On their Seymour, Ill., corn and soybean farm, the Klein family works each day to make sure their operation is running efficiently while keeping their goals in mind. With numerous family members and employees, it can sometimes be tricky.
“We have our areas of expertise, but the biggest challenge is communication,” says Deb Klein, matriarch of the family. “We make decisions on the run but don’t always communicate them back with the group; it’s not contentious, there’s just so much going on.”
One of the biggest challenges of working with family is you know them as family first—all their flaws, history and tendencies. With that in mind, it’s often difficult to treat them as a professional colleague.
Set communication ground rules.
First understand you need to draw a clear line between work and home life. When it’s time to talk work, walk work, but when it’s time to be with family keep work separate.
“Strive to keep it professional—talk to them like you would other people,” says Carolyn Rodenberg with Alternatives to Conflict, LLC. She even advises leaving family titles such as “mom” and “dad” at home and opting for first names instead. “It’s tough but it’s amazing what it does—it’s no longer parent-child, it’s a business relationship.”
Define and respect farm roles.
Clearly defined roles help with daily efficiency and success in the Klein operation. For example, Deb handles bookwork, Joe makes most agronomy decisions and Paul handles the operational and logistics side.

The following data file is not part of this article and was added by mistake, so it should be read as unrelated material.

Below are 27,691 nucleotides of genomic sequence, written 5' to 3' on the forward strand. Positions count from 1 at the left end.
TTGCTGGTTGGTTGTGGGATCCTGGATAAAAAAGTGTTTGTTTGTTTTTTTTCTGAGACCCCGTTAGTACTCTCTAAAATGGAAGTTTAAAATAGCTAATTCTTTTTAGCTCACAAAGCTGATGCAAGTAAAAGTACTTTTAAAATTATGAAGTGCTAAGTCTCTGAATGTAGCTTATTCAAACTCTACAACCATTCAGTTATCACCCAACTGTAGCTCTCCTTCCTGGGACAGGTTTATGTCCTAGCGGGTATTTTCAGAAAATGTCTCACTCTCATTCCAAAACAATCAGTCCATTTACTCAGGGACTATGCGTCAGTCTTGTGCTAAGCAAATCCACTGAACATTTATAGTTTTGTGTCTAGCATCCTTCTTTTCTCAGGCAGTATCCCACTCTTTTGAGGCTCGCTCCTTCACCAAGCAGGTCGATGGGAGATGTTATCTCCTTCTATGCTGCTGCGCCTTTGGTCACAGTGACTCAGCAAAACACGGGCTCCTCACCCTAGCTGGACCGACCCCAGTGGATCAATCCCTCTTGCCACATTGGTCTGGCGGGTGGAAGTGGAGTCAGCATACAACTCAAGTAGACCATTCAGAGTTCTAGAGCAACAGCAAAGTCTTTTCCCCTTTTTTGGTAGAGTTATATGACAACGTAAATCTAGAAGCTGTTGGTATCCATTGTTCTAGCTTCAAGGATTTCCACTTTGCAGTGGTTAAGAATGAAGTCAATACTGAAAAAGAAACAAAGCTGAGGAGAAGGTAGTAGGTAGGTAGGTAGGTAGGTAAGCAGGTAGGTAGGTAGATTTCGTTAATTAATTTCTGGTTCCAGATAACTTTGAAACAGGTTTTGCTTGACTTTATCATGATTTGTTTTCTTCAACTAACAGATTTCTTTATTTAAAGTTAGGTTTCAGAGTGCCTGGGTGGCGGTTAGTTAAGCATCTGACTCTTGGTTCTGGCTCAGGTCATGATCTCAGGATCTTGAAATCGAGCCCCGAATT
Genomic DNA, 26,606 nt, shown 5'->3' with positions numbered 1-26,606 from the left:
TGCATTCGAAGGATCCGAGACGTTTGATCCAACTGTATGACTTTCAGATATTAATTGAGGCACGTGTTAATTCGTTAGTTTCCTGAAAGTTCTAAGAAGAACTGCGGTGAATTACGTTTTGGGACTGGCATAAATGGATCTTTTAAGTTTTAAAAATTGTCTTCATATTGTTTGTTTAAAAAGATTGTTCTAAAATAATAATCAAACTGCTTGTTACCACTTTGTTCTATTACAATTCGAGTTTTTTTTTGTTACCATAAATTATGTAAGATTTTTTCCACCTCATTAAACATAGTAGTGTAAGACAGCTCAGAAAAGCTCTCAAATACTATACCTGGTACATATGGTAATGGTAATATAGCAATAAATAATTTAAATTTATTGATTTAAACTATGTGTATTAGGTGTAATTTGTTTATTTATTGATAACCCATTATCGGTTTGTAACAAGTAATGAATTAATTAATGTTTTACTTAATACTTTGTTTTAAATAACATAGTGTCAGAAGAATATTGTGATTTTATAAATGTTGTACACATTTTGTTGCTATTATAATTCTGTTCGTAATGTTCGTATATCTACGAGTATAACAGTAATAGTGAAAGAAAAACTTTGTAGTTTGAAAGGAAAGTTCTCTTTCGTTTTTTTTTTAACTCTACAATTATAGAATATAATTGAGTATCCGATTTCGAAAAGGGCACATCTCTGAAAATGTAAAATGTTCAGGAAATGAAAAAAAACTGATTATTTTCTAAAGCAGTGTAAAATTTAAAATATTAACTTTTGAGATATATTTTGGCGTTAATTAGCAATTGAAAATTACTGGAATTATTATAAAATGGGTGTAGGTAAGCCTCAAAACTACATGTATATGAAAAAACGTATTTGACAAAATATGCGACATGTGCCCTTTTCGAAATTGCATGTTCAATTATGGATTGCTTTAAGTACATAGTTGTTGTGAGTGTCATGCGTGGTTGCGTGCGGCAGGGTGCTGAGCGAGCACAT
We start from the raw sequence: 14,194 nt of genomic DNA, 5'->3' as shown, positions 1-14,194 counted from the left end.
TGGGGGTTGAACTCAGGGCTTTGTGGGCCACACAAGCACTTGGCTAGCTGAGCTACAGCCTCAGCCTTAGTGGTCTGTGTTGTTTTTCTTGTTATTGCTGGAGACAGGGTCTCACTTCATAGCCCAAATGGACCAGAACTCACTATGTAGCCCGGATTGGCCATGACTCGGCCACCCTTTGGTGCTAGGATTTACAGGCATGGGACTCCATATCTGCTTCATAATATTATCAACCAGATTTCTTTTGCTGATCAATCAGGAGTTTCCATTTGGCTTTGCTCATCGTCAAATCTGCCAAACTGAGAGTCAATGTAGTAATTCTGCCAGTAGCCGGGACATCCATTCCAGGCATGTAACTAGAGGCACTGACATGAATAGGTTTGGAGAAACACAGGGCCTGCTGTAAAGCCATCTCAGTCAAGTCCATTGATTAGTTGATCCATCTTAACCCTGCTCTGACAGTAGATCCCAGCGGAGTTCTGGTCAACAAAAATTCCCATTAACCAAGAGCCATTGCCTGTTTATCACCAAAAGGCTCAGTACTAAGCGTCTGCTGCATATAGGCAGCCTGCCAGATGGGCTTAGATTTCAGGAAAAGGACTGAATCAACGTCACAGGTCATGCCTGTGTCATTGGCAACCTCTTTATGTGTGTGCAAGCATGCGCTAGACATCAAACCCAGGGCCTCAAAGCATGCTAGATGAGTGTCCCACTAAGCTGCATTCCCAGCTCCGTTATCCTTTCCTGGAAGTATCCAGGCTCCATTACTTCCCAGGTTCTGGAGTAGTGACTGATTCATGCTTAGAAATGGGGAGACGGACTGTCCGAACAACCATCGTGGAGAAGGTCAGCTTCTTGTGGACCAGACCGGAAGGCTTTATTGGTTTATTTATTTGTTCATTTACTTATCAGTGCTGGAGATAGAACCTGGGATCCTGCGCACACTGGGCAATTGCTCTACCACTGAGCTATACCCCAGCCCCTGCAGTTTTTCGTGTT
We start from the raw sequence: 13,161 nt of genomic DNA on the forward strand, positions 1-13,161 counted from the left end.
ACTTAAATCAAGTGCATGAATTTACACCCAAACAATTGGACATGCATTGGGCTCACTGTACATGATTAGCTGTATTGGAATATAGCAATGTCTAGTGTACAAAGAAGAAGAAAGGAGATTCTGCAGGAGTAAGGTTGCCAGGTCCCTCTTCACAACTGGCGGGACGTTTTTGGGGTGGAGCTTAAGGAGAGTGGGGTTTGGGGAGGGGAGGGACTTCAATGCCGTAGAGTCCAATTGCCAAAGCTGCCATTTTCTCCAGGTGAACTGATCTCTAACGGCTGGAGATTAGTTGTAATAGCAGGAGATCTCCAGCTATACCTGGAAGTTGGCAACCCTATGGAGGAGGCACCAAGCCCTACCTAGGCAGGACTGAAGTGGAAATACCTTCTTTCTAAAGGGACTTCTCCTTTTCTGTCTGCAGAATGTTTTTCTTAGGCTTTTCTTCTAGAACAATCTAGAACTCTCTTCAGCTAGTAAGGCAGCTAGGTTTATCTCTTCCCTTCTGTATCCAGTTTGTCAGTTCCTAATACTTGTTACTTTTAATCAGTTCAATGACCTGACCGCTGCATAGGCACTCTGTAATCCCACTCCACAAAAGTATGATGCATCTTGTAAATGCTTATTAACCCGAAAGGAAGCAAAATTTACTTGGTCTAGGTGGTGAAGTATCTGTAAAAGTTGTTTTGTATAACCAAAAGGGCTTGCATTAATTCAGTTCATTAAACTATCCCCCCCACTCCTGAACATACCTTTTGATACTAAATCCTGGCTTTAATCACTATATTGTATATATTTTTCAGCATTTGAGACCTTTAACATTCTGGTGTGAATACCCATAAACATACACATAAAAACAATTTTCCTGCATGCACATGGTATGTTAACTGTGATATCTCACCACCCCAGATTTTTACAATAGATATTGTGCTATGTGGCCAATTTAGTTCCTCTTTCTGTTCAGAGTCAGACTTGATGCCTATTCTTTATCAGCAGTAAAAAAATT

“Particularly with family it’s easy for a lot of things to be taken for granted and to assume people are on the same page as you,” says Rena Striegel, president of Transition Point Business Advisors. “First make sure you have a structure for holding people accountable for their responsibilities. Determine who has ownership of what part of the operation and let them own it. Don’t undermine their authority.”
Once roles and communication strategies have been defined, check in with family regularly—at least once a week is best, according to experts.
Work toward a common goal.
“Moving toward a common goal gives you traction,” Striegel says. “You can be confident each family member’s decisions will be strategic toward reaching that goal. Consider quarterly meetings with the whole farming family to set and evaluate short- and long-term goals for the farm.”
Have a plan for your meetings. At quarterly meetings focus on the big goals, and weekly discuss short-term goals.
“Bring an agenda, set a time limit and make it a routine,” Rodenberg adds. One meet can help avoid misunderstandings.